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Children with a cleft of the upper lip exhibit obvious facial disfigurement. Many require multiple lip surgeries for an optimal esthetic result. However, because the decision for lip revision is based on subjective clinical criteria, clinicians may disagree on whether these surgeries should be performed. To establish more reliable, functionally relevant outcome criteria for evaluation and treatment planning, a clinical trial currently is in progress. In this article, the design of the clinical trial is described and results of a study on subjective evaluations of facial form by surgeons for or against the need for lip revision surgery are presented.
Parallel, three-group, nonrandomized clinical trial and subjective evaluations/ratings of facial views by surgeons.
For the clinical trial, children with repaired cleft lip and palate scheduled for a secondary lip revision, children with repaired cleft lip and palate who did not have lip revision, and noncleft children. For the subjective evaluations, surgeons’ facial ratings of 21 children with repaired cleft lip.
Descriptive and Kappa statistics assessing the concordance of surgeons’ ratings of (a) repeated facial views and (b) a recommendation of revision on viewing the prerevision and postrevision views.
The surgeons’ consistency in rating repeated views was moderate to excellent; however, agreement among the surgeons when rating individual participants was low to moderate.
The findings suggest that the agreement among surgeons was poor and support the need for more objective measures to assess the need for revision surgery.
For a child with a cleft of the lip with or without a cleft palate, the decision to surgically revise the lip is based on a subjective evaluation of lip form and function that is made by the surgeon either independently or in conjunction with the patient and parents (Marsh, 1990). Subjective evaluation defines the current standard of care for patients who are candidates for lip revision; however, recent research has demonstrated many limitations with the use of subjective assessments. Of particular concern are the lack of agreement among clinicians (Asher-McDade et al., 1991; Tobiason et al., 1991; Ritter et al., 2002; Morrant and Shaw, 1996) and a tendency for the assessment of lip form to confound the assessment of lip function (Ritter et al., 2002). For example, when the severity of the deformity of static faces (i.e., faces at rest) was rated subjectively by clinicians, interexaminer agreement ranged from low (Asher-McDade et al., 1991) to good (Tobiason et al., 1991; Ritter et al., 2002), while for the subjective evaluations of cleft faces during movement, agreement among clinicians was consistently reported to be poor (Morrant and Shaw, 1996; Ritter et al., 2002). Moreover, the extent of lip scarring influenced observers’ perceptions of impaired movements of the lips: the more severe the perception of scarring, the more severe was the perception of impaired movement (Ritter et al., 2002). These findings call into question the reliance on subjective evaluations as the only determinant for subsequent soft tissue surgeries (Trotman et al., 2003) and highlight the need for objective measures of lip disability to supplement subjective evaluations.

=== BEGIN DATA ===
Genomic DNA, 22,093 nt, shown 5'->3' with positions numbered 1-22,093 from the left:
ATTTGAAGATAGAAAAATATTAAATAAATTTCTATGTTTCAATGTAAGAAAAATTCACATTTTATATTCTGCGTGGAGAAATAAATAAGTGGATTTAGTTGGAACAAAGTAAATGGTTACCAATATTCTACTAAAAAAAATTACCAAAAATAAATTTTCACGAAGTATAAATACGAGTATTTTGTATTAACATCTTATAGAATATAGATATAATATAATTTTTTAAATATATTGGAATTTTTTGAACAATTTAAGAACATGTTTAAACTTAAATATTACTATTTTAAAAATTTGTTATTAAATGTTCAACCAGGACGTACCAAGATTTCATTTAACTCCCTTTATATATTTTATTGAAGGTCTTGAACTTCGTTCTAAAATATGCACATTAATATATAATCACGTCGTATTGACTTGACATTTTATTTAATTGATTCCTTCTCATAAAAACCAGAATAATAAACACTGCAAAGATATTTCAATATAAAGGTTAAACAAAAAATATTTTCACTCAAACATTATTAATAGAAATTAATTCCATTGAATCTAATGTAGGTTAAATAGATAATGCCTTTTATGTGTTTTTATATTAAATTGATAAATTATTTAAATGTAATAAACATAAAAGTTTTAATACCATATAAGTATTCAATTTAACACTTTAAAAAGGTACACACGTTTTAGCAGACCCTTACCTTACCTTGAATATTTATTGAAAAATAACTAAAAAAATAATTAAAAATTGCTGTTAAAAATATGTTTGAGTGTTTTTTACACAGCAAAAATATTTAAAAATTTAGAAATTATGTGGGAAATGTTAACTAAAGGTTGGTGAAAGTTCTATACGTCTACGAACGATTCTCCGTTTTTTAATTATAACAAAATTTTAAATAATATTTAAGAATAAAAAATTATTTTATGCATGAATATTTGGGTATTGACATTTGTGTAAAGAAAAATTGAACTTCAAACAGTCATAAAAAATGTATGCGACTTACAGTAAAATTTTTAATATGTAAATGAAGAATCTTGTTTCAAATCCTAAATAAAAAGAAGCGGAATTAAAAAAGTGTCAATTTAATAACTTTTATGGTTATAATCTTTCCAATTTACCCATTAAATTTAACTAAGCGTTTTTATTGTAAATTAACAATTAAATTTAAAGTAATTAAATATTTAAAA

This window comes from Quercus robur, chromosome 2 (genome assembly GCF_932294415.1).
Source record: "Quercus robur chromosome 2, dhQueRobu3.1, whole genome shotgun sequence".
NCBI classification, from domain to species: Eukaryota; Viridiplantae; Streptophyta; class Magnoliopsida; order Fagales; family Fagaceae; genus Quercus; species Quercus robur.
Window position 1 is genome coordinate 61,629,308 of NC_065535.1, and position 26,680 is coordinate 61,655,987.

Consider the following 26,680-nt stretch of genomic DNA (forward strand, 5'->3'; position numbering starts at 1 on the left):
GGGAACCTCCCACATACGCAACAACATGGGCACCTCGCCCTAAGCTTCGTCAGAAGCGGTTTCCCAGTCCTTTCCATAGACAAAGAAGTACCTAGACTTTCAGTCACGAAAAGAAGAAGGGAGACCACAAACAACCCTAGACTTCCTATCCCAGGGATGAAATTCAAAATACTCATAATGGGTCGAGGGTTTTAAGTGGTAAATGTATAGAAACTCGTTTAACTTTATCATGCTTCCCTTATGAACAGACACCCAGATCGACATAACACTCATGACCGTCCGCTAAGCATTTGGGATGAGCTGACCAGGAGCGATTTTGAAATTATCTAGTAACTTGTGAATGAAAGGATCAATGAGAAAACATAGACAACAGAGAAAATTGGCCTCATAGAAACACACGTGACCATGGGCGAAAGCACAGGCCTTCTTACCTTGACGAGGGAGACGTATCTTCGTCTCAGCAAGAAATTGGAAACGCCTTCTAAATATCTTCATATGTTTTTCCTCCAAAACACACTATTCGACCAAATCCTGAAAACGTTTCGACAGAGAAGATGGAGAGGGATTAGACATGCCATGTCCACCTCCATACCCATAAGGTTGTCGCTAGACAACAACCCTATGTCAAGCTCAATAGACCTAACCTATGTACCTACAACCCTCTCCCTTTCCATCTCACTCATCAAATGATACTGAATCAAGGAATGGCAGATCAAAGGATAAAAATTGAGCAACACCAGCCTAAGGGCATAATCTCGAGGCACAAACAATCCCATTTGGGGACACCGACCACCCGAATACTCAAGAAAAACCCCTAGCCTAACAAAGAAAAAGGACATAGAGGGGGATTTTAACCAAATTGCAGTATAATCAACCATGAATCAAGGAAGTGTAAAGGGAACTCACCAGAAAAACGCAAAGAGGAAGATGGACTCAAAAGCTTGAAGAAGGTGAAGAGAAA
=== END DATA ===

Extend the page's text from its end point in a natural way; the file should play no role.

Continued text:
Abnormalities in facial (lip) form and function may be attributed to three separate mechanisms: (1) mechanical limitations in movement of the perioral tissues due to the effects of scarring, (2) impaired muscle force dynamics, and (3) impaired sensorimotor integration. Regarding the first mechanism, the effects of scarring, objective measurements confirmed that patients with a cleft of the lip have impairments in the maximum extent to which they can move their facial tissues (Trotman et al., 1998; Trotman and Faraway, 1998; Trotman et al., 2000). Relevant to the second mechanism, muscle force dynamics, a number of studies have demonstrated that measures of lip force can be used to characterize both the strength and fine motor control of facial muscles in normal individuals and in patients with somatomotor disorders of the central nervous system (Barlow and Abbs, 1983, 1984, 1986; Barlow and Rath, 1985; Barlow and Netsell, 1986). The results of pilot studies have demonstrated impairments in maximum force capacity and motor control of the lips of children with cleft lip (D’Antonio et al., 1994, 1995). Equally important is the concern related to the third mechanism, sensory integrative (sensorimotor) function, which is defined as the “use of all sensory input as meaningful information which the individual reacts with a well-organized adaptive response” (Chapparo et al., 1981). Dysfunction is characterized by a failure of different bilateral structures in the face and structures in the vertical thirds of the face (i.e., middle to lower facial thirds) to function in a coordinated manner. Normal sensory function and sensation are requisite for normal perioral motor function (Stranc et al., 1987; Essick, 1998). Importantly, the above studies found impairments in motor control not only in the upper lip but also in the lower lip, and our initial studies indicated that many patients with cleft of the upper lip do not have normal sensation (Essick et al., 2005).